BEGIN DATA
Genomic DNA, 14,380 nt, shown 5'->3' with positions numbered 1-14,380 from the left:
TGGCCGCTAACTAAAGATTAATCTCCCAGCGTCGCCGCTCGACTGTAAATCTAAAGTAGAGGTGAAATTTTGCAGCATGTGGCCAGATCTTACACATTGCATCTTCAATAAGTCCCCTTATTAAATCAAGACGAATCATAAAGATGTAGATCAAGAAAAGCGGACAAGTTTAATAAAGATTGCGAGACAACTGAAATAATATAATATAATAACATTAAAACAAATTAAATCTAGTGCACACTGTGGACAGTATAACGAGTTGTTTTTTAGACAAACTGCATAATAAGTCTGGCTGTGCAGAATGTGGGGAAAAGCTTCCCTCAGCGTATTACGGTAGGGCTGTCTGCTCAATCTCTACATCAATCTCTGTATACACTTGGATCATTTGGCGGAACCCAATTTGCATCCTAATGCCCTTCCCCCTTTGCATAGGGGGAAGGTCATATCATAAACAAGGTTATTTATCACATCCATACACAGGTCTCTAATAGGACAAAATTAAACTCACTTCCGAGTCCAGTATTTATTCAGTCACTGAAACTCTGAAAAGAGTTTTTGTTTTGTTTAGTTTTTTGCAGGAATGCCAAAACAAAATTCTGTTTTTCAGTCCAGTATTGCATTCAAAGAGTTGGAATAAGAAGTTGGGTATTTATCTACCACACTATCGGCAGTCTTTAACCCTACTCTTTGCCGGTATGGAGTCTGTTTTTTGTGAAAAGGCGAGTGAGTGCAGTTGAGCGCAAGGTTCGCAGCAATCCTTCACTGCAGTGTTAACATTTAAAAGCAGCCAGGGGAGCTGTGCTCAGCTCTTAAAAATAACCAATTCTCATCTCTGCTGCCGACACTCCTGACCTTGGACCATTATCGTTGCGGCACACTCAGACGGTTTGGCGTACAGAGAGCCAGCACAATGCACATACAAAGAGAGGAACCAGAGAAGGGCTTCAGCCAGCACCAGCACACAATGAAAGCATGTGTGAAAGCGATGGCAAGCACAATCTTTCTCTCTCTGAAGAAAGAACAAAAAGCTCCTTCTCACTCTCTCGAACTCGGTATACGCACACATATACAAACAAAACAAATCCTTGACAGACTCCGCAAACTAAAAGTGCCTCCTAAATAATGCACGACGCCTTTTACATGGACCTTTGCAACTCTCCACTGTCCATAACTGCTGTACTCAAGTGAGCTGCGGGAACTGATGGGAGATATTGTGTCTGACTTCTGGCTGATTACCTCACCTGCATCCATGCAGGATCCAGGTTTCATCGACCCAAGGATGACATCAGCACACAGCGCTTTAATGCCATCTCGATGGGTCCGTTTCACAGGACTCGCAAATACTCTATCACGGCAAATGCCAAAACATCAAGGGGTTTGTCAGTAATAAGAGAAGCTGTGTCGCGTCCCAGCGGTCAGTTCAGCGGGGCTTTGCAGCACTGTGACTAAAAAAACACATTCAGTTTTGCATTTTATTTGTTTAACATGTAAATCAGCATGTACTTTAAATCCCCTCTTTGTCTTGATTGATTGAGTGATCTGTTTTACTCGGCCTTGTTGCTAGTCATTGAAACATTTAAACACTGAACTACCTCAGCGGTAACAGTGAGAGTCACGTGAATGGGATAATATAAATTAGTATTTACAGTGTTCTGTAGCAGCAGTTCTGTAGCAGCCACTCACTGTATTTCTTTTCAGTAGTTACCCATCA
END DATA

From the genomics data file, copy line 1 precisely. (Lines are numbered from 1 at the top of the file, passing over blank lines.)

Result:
Genomic DNA, 14,380 nt, shown 5'->3' with positions numbered 1-14,380 from the left: